Tag Archives: The Art of Asking

Brake Repair and Vulnerability

I’ve been going to the St. Pete Bike Co-op since I decided to go on my Canada bike ride birthday trip next year. Since August, I think. Continue reading

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You Are Beautiful

One of the things I get verybeating up frustrated about is hearing people beat themselves up. I have too many friends and family members who do this. I really wish that they could see the beautiful person that I see. I wish when the negative thoughts come up (e.g. “I’m too fat,” “I could never do that,” “I’m not smart enough,” etc…) surface, that they could hear my voice in response.

“You are beautiful.”
“If I can do it, you can too.”
You are enough.
You are enough.

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Filed under Challenge, Creating, Love, Peace

Take the Donuts

Amanda Palmer wrote a beautiful and fantastic book about vulnerability and opening yourself to help and support. In the book, she talks about Henry David Thoreau, the author of Walden Pond.

When I read Walden Pond, I imagined Thoreau living by himself, off sweat of his own brow. Sure he interacted with the occasional neighbor or passer-by, but he did his Walden Pond experiment on his own.

Amanda Palmer presents a different story in her book. Thoreau was “roughing it” on land loaned to him by a rich neighbor. Ralph Waldo Emerson would often invite him over for dinner. And, every Sunday, his mother and sister would bring him donuts.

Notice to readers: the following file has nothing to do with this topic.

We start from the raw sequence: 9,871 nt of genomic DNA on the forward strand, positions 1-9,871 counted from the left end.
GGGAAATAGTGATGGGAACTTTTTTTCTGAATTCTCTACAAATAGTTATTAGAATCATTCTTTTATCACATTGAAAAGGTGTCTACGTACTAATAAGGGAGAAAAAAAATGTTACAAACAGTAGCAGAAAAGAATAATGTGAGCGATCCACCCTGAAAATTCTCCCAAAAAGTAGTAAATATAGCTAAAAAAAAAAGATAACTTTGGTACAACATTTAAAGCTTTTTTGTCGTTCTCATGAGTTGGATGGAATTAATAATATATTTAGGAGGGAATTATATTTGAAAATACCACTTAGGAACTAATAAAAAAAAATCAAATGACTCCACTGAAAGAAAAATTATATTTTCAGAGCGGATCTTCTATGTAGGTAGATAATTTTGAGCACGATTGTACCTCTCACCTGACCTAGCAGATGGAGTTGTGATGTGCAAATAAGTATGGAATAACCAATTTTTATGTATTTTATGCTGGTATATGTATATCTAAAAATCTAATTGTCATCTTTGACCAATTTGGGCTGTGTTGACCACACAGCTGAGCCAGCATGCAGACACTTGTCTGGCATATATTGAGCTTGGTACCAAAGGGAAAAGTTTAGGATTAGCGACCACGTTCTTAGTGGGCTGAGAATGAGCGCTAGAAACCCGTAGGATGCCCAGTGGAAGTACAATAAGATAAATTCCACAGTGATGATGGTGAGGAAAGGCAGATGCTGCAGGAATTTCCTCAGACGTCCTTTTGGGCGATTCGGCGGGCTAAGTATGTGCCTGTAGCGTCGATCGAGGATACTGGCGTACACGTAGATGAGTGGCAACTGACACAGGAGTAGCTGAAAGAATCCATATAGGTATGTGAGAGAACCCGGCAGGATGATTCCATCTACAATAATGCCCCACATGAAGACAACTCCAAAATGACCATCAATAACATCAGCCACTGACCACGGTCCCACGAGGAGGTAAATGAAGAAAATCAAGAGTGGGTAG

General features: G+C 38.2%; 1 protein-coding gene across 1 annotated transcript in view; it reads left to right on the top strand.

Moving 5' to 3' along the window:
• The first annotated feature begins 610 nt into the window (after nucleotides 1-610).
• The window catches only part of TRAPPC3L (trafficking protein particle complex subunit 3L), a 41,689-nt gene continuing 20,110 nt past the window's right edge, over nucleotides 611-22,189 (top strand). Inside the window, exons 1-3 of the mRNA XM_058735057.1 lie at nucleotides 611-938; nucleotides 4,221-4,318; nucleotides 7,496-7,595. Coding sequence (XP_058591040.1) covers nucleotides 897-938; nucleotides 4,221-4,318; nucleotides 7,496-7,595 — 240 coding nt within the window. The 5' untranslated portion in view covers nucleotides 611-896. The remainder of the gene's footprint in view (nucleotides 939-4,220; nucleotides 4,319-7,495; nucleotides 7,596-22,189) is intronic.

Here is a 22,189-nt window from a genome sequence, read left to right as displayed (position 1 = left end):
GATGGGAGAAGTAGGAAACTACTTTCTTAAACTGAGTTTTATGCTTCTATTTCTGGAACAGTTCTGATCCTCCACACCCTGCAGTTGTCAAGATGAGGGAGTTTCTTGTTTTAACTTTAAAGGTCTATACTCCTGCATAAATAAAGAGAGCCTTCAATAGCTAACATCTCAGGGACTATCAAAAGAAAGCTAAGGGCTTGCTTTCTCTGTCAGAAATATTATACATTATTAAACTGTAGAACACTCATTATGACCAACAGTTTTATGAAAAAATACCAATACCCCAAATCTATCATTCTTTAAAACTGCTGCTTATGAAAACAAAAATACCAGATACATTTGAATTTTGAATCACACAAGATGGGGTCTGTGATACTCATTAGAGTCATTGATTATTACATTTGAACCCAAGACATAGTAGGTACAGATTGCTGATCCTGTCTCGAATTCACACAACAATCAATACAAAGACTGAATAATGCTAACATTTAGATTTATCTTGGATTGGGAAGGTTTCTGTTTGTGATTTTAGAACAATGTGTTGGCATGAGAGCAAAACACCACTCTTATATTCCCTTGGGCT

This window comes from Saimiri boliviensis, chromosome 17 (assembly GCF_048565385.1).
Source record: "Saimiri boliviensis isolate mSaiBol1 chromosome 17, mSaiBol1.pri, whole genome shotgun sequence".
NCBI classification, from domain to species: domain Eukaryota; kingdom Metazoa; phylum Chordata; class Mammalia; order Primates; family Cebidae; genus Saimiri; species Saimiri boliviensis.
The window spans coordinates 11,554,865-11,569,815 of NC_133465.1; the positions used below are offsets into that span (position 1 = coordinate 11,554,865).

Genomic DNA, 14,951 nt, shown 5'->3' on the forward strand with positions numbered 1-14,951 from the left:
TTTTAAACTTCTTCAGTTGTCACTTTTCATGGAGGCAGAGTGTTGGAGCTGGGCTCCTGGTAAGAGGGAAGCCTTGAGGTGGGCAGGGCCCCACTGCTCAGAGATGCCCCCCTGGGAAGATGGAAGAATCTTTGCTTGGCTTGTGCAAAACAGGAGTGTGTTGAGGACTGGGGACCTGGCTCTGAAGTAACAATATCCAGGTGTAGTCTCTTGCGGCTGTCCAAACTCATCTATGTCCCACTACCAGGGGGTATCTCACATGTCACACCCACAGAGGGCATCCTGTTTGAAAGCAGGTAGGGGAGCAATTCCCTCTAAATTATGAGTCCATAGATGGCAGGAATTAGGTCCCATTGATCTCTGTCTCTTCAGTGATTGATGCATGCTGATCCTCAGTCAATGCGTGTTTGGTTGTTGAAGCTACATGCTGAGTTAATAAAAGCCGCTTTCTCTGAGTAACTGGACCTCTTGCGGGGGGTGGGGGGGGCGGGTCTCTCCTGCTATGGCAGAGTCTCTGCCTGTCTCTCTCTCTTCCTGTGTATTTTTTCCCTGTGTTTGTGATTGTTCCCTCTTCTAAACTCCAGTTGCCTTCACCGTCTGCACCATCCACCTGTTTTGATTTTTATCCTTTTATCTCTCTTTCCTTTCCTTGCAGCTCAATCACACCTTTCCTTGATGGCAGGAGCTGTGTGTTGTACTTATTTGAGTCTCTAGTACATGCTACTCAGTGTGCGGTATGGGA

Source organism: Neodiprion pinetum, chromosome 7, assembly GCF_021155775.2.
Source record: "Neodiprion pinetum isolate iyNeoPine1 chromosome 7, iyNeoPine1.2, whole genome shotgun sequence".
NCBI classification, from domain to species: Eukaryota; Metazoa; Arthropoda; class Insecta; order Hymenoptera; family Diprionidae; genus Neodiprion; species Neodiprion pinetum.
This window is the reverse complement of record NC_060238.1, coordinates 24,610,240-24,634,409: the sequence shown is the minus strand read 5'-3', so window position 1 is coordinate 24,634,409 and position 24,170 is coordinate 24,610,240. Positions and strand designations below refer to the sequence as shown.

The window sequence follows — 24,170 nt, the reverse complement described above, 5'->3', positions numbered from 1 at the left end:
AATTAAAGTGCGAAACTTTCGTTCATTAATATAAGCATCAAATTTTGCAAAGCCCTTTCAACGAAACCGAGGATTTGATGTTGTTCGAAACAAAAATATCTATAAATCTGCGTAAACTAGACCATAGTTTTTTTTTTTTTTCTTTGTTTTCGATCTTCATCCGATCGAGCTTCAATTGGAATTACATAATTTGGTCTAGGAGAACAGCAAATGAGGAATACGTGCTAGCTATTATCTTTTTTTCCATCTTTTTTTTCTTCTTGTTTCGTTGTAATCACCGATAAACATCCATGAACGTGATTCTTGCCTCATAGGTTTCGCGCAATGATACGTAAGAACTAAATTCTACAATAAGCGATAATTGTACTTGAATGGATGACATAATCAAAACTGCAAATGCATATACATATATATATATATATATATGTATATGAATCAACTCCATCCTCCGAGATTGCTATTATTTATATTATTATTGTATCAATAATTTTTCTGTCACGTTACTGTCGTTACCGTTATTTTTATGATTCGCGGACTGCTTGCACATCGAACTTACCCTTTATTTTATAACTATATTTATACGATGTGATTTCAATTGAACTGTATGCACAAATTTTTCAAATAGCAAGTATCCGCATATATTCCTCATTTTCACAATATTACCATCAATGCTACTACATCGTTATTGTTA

Donuts!

Not exactly the most isolated of situations.

theartofasking_image

But does Thoreau’s acceptance of Emerson’s dinner invitations, or his mother’s and sister’s donuts, make his book any less important and real?

After reading Amanda Palmer’s book, I don’t think so.

You see, there are a lot of people in our lives who offer us donuts of support. They want to be there for us. They want to support us!

But sometimes (often?) we turn those donuts down, because we think we’ll look weak if we accept help.

And by not accepting the offered donuts, we’ve shut someone out of our life, if only for a little bit.

Well, today someone offered me donuts. Some hella big donuts, with custard inside and chocolate and sprinkles on top.

My mom and I talked about spending Christmas in Europe after I finish my Ph.D. Today she shot me a Facebook message asking me about my holiday dates. I called her back to explain that I didn’t think that I would have my money stuff together in time to go this December. But maybe we could do a smaller trip: Puerto Rico!

Switching to my new job has been a blessing, but it’s come with a lot of financial hurdles. It’s challenging…

She surprised me by saying not to worry. As a birthday/graduation present she wanted to pay for my airfare and lodging on this trip.

This grand gesture was supposed to be a surprise for my birthday, which is later this month.

My first impulse was to say no to her offer.

  • I don’t deserve such a big gift.
  • I’m independent! If I can’t pay my own way, there’s something wrong with me.
  • I already owe her money!

Yet here is a person who wants to share something with me. She wants to support me and celebrate my successes with me.

How can I say no to that? 

So I didn’t. I did the only thing I could do: I said “thank you.” And “I love you.”

I took the donuts.

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